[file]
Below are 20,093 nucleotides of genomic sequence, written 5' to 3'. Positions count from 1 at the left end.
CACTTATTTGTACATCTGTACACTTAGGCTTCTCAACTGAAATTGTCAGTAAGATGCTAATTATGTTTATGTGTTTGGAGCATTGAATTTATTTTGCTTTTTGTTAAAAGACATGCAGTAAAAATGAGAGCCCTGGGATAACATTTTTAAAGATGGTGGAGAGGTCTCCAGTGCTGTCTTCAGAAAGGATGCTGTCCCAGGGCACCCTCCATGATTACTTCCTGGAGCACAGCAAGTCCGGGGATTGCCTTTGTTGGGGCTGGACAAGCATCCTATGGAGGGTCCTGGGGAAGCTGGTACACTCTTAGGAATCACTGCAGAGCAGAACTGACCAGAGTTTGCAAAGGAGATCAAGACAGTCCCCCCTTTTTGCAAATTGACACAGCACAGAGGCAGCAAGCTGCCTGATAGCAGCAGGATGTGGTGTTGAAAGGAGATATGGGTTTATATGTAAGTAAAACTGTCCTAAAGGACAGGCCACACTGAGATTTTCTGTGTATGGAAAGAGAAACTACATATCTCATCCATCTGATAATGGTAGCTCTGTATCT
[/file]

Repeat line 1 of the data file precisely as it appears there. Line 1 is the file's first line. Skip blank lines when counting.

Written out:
Below are 20,093 nucleotides of genomic sequence, written 5' to 3'. Positions count from 1 at the left end.